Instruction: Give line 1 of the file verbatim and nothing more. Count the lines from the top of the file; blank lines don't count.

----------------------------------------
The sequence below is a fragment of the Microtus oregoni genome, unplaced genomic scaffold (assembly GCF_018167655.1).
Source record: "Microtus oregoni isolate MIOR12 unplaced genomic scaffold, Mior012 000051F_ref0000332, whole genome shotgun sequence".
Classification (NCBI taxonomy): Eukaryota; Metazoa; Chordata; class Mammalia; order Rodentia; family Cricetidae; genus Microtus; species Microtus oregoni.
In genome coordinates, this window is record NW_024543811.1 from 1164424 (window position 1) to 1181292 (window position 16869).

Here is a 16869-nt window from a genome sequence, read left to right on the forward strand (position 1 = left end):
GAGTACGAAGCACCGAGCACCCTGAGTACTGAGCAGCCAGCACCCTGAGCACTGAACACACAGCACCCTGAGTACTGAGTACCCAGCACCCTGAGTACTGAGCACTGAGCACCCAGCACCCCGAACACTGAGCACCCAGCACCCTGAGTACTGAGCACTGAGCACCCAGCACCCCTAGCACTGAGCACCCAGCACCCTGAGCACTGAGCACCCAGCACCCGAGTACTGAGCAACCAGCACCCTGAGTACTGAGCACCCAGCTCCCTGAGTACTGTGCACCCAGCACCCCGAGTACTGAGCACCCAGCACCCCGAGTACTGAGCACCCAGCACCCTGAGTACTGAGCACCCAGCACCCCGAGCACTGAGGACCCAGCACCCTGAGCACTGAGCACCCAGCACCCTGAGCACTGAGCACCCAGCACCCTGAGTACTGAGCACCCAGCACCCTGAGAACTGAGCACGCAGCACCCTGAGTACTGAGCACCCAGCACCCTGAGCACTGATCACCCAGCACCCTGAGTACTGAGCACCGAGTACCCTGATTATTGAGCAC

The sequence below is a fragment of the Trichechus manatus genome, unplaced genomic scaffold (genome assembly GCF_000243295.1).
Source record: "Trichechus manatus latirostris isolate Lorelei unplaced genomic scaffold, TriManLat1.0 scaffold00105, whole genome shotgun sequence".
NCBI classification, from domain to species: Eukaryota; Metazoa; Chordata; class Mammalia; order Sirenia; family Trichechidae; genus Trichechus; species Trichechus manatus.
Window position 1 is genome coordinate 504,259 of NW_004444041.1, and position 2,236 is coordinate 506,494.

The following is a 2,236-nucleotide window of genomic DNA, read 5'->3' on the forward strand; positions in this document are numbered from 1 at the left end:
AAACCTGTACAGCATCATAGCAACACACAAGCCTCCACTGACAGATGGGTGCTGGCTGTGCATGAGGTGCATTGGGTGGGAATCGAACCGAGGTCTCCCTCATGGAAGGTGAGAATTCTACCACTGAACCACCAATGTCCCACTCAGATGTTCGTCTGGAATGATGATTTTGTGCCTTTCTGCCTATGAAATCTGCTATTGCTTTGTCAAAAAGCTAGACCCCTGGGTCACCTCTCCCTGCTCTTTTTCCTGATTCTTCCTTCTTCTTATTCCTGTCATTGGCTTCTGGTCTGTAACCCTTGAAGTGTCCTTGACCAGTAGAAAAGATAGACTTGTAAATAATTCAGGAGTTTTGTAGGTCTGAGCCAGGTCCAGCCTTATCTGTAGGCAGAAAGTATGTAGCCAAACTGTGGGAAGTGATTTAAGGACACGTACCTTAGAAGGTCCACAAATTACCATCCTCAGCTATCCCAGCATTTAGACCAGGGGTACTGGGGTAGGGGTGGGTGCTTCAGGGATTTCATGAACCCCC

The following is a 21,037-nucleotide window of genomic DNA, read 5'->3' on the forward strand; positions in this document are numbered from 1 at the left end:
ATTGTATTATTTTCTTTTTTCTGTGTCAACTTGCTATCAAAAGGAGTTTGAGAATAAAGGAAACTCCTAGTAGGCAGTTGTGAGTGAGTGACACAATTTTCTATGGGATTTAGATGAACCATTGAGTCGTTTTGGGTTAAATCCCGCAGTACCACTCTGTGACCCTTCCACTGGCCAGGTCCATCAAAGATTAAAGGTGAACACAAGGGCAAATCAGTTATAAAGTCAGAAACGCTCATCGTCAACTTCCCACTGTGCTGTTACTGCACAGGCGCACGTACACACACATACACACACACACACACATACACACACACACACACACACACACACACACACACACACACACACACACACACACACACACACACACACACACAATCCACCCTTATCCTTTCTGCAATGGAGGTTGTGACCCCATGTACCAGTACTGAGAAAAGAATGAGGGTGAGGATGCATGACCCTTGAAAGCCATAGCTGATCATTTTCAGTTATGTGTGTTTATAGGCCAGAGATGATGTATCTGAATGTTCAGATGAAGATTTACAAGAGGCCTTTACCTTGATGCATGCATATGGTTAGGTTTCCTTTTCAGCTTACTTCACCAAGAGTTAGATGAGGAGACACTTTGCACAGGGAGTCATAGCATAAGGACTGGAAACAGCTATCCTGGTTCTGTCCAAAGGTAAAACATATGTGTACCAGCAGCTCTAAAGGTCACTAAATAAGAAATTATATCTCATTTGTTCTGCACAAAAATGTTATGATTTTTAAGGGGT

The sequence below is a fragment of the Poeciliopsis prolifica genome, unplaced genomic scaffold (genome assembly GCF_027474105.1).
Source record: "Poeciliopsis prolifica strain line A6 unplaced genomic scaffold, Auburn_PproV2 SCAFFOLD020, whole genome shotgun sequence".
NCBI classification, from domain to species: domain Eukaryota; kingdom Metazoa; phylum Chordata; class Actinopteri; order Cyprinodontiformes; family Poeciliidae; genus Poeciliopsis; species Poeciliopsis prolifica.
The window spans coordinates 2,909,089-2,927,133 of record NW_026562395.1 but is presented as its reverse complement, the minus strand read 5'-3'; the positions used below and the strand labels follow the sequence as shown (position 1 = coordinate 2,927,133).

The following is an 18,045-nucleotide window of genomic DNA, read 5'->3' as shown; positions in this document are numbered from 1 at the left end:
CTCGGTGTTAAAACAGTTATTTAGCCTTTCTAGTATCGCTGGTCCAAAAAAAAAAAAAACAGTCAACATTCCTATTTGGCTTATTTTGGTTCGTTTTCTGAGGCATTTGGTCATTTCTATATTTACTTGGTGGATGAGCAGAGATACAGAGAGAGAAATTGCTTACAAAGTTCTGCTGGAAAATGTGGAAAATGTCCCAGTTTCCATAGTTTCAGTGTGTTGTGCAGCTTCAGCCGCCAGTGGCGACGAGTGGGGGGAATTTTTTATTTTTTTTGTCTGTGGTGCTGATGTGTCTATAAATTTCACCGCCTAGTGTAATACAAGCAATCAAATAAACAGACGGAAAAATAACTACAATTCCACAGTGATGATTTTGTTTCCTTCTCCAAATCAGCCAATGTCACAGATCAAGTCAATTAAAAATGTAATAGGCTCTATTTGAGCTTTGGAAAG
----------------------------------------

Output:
The sequence below is a fragment of the Microtus oregoni genome, unplaced genomic scaffold (assembly GCF_018167655.1).